Here's What I Think About Jumping on Tilray's Wild Ride

Mr. Toad may have had a wild ride. I bet even Mr. Toad has never seen anything like this. Tilray (TLRY) , the Canadian cannabis producer that every one of you has now looked at with awe, debuted on the Nasdaq stock market in July in an IPO priced at $17. Seems reasonable.

Yesterday, the shares closed for the day at $214.06, up 38% for the regular session, after being halted five times. In between 14:30 ET and the closing bell at 16:00 ET, these shares traded as high as $300.00, and as low as $151.40. My guess is that in the days of an open-outcry, two-sided, ongoing-auction market at a centralized point of sale, this name would probably have traded in a significantly smaller range on the day... but who am I to judge?

I truly feel for the short sellers. I really do not know what I would have done if I were short this name. Was this a tempting short over the preceding few days? I would say yes, it was. Fortunately, I never short equity. (That's a lie, I have shorted Tesla (TSLA) several times).

If I feel negatively on an issue, I will generally purchase puts with strike prices and expiration dates that I find acceptable. This will allow for upside (for your P/L) on downside (for the stock in question) at an already defined level of risk. Too easy, it would seem.

Short sellers, though, are a confident breed. They have to be, and they do not want to see the time premium of a purchased option play erode like it does... so they open themselves up to both sizable gains and sizable losses. What you saw yesterday in TLRY was almost certainly a short squeeze of epic proportions.

Trying To Trade this Space

The most recent catalyst for the Canadian cannabis industry was Tuesday's news that Tilray had received approval to import a medical cannabis-based product into the U.S. for clinical testing. The targeted condition is a neurological disorder known as "Essential Tremor" that largely impacts folks older than 65 years of age, and is most evident in the involuntary shaking of one's hands.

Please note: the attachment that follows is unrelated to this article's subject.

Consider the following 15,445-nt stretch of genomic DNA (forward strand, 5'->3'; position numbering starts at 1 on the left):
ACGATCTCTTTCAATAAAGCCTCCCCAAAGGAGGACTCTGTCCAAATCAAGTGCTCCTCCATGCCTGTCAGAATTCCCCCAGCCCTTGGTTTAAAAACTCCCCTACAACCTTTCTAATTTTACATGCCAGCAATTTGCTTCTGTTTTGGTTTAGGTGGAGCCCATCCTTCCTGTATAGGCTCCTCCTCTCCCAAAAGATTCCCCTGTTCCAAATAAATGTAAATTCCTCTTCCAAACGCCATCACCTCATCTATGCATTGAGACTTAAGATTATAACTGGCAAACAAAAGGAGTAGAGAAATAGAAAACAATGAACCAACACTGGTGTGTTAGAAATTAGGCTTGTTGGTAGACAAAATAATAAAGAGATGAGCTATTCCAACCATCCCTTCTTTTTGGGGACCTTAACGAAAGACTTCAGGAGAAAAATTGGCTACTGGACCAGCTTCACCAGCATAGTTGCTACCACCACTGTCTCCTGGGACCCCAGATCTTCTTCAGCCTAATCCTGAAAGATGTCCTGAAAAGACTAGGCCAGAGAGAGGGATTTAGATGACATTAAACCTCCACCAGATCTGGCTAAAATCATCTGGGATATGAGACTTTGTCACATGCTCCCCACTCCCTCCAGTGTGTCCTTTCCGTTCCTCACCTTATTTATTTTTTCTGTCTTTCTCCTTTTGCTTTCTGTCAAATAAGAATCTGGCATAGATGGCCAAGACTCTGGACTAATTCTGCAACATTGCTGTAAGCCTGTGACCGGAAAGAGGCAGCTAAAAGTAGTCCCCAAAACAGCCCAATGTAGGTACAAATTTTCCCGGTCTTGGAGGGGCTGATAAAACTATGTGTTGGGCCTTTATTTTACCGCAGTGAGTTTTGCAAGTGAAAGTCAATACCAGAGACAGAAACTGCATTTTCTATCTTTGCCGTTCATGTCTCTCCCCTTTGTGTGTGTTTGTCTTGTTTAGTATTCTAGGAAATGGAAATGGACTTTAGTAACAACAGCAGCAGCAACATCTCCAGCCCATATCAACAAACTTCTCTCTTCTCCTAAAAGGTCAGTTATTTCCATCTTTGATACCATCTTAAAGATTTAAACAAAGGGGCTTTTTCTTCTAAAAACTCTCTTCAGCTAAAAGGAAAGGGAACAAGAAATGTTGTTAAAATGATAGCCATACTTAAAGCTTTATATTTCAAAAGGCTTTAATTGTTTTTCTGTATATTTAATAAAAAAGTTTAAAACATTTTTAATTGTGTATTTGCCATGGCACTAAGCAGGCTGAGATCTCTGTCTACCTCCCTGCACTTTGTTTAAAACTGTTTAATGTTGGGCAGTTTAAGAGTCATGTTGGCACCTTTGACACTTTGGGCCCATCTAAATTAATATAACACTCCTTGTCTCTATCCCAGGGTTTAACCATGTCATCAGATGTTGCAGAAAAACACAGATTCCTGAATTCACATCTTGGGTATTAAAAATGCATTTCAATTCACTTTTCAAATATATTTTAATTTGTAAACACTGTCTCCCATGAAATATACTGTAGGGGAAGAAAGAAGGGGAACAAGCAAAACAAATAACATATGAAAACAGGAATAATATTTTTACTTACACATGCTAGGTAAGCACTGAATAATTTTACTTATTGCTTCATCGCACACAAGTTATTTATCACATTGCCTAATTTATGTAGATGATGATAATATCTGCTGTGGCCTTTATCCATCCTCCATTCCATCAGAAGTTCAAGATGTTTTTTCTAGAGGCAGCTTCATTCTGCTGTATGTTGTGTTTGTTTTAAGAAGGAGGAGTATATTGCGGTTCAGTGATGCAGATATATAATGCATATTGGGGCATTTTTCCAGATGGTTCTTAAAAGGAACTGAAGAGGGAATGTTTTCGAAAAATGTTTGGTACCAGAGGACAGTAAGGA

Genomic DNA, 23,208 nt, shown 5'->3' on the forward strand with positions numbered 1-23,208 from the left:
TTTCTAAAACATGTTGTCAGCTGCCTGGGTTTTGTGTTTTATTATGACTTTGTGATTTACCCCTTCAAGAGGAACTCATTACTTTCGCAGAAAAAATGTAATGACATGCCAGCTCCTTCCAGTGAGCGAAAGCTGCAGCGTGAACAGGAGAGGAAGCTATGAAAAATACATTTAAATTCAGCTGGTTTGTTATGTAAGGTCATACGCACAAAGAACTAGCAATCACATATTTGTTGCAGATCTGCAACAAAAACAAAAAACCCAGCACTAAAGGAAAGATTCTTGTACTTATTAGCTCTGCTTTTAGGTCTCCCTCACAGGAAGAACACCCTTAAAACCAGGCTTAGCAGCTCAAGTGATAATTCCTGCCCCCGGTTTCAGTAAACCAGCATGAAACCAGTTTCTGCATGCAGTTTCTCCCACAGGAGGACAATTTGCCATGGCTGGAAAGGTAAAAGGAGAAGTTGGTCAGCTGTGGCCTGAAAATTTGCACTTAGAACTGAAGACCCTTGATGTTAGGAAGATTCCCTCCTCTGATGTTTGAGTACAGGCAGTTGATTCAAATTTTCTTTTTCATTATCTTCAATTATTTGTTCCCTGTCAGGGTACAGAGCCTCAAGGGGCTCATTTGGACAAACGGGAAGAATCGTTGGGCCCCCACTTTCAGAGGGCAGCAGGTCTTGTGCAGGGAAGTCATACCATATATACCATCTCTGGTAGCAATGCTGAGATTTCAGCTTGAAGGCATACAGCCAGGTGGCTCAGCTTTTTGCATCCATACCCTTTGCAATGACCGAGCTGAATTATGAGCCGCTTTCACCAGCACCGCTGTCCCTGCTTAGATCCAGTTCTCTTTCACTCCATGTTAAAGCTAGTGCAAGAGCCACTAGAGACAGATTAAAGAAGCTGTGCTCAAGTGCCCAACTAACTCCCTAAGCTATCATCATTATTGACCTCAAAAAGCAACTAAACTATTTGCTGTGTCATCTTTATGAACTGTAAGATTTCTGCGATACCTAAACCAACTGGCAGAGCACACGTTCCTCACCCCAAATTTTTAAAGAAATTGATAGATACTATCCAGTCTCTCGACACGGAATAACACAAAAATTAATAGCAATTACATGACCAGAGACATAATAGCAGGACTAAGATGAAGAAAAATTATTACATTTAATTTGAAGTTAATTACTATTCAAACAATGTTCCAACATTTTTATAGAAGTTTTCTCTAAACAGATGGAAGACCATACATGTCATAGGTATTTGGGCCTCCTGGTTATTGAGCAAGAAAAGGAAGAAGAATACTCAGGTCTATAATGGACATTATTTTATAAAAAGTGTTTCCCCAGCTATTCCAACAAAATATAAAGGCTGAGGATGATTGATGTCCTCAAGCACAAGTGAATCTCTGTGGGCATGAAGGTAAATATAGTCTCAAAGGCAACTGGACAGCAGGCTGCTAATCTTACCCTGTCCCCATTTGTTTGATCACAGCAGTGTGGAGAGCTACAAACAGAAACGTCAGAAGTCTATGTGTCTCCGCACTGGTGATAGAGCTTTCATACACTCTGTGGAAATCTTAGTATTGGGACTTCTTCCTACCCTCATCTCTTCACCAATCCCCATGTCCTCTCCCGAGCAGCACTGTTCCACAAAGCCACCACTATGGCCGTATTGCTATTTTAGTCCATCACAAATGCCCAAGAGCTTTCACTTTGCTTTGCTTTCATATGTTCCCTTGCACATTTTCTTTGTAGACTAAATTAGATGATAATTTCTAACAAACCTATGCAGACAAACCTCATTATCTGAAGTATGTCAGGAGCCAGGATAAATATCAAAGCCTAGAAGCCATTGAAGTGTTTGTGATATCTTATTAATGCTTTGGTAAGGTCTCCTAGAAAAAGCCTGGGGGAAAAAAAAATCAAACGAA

The hope here is that if there is evidence of an improved condition for those afflicted, perhaps cannabis-based products might be useful in combating an entire host of neurological ailments. On top of that, recreational use of cannabis goes legal across Canada at the federal level on October 17.

Do I think the space worthy of investment? Yes, I do. TheStreet's Stocks Under $10 portfolio, which I run along with Chris Versace, holds long positions in this space. That said, no, I do not believe in investment at any valuation -- and one thing is obvious, the mechanism for rational price discovery, at least in Tilray, appears to be irrational at the moment.

Other well-known plays in this space would be Canopy Growth (CGC) , the benefactor of that large investment made by Constellation Brands (STZ) in August. That is partially what kicked off this round of the marijuana investment mania, as potential investors such as Diageo (DEO) , Phillip Morris (MO) , Molson Coors (TAP) and Coca Cola (KO) have all been mentioned in print somewhere as at least showing interest in one Canadian cannabis producer or another.

Other names in the space drawing interest would be Cronos Group (CRON) and Aurora Cannabis (ACBFF) . Be cognizant of the fact that every one of these companies is currently running with negative cash flows. If you get long, you are buying growth potential, not value and not performance.

Aurora happens to be my favorite, as it has the least downside due to its low market price, But be aware there, that the float is large -- at more than 900 million shares, where at least until the lock-up expires the float for TLRY is a mere 17.8 million shares. This means that 177% of TLRY's entire float traded yesterday. Let that sink in. My imperfect math has the lock-up date sometime in February for those interested.

Trade Idea: Tilray

For those flat TLRY, there is no way I see that a trader might intelligently initiate on either side today. For the investor who might be long at least 100 shares, December $290 calls went out priced at $50 last night. Earnings are due November 27. Reducing your net basis by 50 clams while creating no increase to principal risk? That does not sound too bad to me.

I would not write naked calls nor naked puts against this name. Too volatile. The retail investor, I think, needs to look at the cheaper names that have not yet signed a production deal with an American large-cap. That investor might also want to wait for a dip, because one would think that this trader will get a turn at bat.

(A longer version of this column appeared at 7:49 a.m. ET on Real Money, our premium site for active traders. Click here to get great columns like this from Stephen "Sarge" Guilfoyle, Jim Cramer and other experts throughout the market day.)

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